Two years after the country’s last general election, Israeli politicians have been in campaign mode once again.
Voters will cast their ballots on Tuesday in an election called after the collapse of Prime Minister Benjamin Netanyahu’s coalition government in December.
Netanyahu fired Finance Minister Yair Lapid and Justice Minister Tzipi Livni over their outspoken criticism of a bill that would have enshrined in law Israel’s status as a Jewish State.
Opponents said it would alienate the country’s Arab minority, who make up 20 percent of its population.
Now, polls show support slipping for Netanyahu’s centre-right Likud party. His stiffest challenge comes from the centre-left Zionist Bloc, which is led by Labour Party chief Isaac Herzog and Livni.
Both have attacked Netanyahu for failing to tackle key economic and social issues, especially the cost of living.
The incumbent has responded to those attacks by trying to paint Herzog and Livni as soft on foreign policy and security issues.
Both want to restart Middle East peace talks with the Palestinians, but the 65-year-old centre-right premier used a Jerusalem Post interview on Thursday to warn they would be willing to divide Jerusalem.
Three-time prime minister Netanyahu has loomed large on the Israeli political scene for nearly three decades.
In a bid to bolster his security credentials with voters, he warned the US Congress on the dangers of a nuclear deal with Iran.
The 65-year-old accepted the invitation from leading Republicans without the blessing of US president Barack Obama.
The move caused a rift between the two allies. Senior Democratic Congresswoman Nancy Pelosi branded the speech as “an insult to the intelligence of the United States.”
But does the prospect of a nuclear Iran really worry Israelis as much as it does their prime minister?
Euronews correspondent James Franey asked Tal Schneider, one of the country’s top political journalists, which issues mattered most to voters ahead of this election.
euronews: It’s just more than two years since the Israeli public last went to the polls. How do they feel about being asked to vote again?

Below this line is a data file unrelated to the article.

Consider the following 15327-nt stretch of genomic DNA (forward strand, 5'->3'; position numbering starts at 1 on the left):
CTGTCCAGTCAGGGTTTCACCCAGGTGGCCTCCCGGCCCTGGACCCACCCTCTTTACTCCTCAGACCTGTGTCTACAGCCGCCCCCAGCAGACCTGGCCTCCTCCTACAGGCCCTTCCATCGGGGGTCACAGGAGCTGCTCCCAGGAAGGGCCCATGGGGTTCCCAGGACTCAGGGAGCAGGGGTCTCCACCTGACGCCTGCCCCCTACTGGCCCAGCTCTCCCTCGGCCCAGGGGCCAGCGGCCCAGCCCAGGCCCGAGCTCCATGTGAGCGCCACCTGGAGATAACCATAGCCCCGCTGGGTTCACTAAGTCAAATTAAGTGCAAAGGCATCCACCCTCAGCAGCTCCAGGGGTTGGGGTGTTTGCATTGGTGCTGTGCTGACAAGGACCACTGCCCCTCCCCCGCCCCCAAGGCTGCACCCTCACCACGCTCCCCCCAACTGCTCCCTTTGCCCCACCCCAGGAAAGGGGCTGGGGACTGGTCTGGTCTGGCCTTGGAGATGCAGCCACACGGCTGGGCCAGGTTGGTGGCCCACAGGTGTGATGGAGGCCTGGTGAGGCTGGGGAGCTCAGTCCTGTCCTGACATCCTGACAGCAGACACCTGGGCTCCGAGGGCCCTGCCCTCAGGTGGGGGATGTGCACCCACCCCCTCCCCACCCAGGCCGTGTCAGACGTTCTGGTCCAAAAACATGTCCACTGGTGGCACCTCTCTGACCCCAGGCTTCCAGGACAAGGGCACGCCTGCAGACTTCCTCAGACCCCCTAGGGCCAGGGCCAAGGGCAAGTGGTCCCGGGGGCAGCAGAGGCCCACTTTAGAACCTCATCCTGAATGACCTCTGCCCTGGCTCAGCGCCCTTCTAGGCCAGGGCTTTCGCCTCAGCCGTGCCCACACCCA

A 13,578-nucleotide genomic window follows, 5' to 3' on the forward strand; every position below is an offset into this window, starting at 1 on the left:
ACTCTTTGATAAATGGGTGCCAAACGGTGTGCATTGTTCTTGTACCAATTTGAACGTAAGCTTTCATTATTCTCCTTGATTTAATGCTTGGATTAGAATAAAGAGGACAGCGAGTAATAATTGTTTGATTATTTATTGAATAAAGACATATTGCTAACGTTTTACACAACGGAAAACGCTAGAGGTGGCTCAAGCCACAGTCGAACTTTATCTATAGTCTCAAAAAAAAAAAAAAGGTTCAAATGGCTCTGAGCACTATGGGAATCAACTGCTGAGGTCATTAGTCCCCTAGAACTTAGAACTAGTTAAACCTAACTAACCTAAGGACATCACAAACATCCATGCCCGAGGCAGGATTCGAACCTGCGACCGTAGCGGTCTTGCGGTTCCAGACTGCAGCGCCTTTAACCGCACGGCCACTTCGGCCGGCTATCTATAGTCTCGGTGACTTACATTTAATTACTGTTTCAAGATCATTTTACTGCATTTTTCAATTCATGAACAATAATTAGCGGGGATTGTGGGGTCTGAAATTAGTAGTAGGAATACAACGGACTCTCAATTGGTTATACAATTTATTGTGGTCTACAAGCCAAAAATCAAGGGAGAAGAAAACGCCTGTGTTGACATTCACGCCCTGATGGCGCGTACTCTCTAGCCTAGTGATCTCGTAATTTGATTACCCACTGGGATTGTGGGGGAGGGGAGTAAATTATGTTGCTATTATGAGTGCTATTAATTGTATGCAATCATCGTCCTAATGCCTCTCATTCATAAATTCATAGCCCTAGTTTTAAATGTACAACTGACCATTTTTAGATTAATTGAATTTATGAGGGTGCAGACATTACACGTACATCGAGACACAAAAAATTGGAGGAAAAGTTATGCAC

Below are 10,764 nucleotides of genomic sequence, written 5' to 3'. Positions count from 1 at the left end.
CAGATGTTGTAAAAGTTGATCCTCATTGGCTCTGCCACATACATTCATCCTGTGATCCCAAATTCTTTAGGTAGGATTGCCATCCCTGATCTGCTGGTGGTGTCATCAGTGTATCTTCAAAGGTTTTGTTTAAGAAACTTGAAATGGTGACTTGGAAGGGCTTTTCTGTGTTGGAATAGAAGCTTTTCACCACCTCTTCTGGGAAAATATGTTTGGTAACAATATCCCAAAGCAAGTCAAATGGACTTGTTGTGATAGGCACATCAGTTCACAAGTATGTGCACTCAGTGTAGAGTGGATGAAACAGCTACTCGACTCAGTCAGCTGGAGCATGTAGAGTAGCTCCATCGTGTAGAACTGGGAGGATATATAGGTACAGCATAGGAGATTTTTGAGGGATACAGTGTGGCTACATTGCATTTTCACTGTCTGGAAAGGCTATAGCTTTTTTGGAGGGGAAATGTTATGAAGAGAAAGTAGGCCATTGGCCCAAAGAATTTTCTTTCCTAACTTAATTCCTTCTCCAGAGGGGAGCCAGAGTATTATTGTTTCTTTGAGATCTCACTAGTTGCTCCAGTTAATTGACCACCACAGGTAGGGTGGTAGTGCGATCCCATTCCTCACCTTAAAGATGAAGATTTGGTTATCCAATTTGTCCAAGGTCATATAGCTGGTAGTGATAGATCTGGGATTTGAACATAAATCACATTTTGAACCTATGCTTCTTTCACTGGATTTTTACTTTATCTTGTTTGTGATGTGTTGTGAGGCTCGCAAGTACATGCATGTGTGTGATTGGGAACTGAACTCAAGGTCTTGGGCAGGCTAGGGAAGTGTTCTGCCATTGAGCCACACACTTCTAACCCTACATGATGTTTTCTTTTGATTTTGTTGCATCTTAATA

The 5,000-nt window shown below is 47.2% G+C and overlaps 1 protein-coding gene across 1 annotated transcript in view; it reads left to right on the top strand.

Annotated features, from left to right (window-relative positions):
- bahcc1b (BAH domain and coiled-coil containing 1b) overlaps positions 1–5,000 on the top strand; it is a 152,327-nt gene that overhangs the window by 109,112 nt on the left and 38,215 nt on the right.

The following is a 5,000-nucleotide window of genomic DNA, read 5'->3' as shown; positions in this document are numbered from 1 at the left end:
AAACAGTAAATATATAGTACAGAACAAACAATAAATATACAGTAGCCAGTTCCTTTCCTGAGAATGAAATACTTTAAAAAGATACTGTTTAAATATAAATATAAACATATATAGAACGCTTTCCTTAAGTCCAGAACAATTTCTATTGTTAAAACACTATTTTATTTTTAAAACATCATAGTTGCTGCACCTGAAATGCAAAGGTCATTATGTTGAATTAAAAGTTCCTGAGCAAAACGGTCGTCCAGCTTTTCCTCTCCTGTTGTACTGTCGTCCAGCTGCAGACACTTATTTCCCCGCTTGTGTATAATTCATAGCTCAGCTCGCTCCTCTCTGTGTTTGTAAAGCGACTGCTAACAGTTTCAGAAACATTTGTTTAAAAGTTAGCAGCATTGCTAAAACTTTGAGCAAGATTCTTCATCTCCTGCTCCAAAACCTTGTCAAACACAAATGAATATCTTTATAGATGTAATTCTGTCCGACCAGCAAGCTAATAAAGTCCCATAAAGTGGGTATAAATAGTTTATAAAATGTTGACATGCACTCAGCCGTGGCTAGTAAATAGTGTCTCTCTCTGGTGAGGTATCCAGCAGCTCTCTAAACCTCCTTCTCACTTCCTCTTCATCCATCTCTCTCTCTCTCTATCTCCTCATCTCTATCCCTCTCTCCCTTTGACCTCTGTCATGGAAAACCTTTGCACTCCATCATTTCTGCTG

Tal Schneider, Israeli journalist and blogger: We in Israel are used to having elections not on schedule. It is nothing new. But surely 24 months is nothing. Governments should be more stable and the Israeli public are upset that the governments here are not stable and we have to go to polls again in such a short time.
euronews: So a sense of frustration with the Israeli political class, but what’s the biggest issue that voters are talking about?
Tal Schneider: We felt and we experienced a rise in the price of housing and goods in the last five, six years and that is all people talk about. They don’t talk about terror; they don’t talk about Iran – in a weird way. Specifically they do talk about terror a bit. Obviously we are eight months after a devastating war so they do talk about security issues, but they hardly talk about the Iranian issue. That was a thing put on the agenda by the Prime Minister but it was not really dealing with what people had on their minds.
euronews: So do these economic issues explain Benjamin Netanyahu’s slide in popularity?
Tal Schneider: Netanyahu has projected in the last couple of years a sort of ‘distant-from-the-public’. A sort of “I’m not interested in economic issues, I’m just interested in Iran,” which is a big threat obviously but it is not a threat to daily life. So he found himself at the end of the campaign really detached from the issues that are on the table of the Israelis. Food, education, health…like any other normal Western country.
euronews: What can you tell us about Mr. Netanyahu’s main challengers, Isaac Hertzog and Tzipi Livni, the leaders of the (centre-left) Zionist Bloc? Have they given any indications that they would approach negotiations with the Palestinians differently?
Tal Schneider: Netanyahu is just finishing six years in which he has not taken any initiatives. Even after the war in Gaza, which according to all experts there was an opportunity there to build some sort of regional arrangement, he has done nothing about it. On the other hand, Herzog, specifically Herzog. He has no experience at (war) cabinet ministers’ level. He was serving only as a social affairs minister. He didn’t do top security jobs. And we know for a fact that in the last couple of years he met with Abu Mazen (Mahmoud Abbas) and he went to Ramallah several times. His entire party is keeping in touch with the Palestinian (group) Fatah and keeping in touch and making economic plans. But obviously that is on the top of their agenda. It’s on the top of the agenda for their voters. One of the things that Herzog will have to fix immediately will be the Israeli relationship with the White House. This is definitely going to be maybe the first call of next Tuesday or Wednesday is picking up the phone to White House and just fixing whatever has been done here in the last couple of months, which was very devastating to watch from the side.
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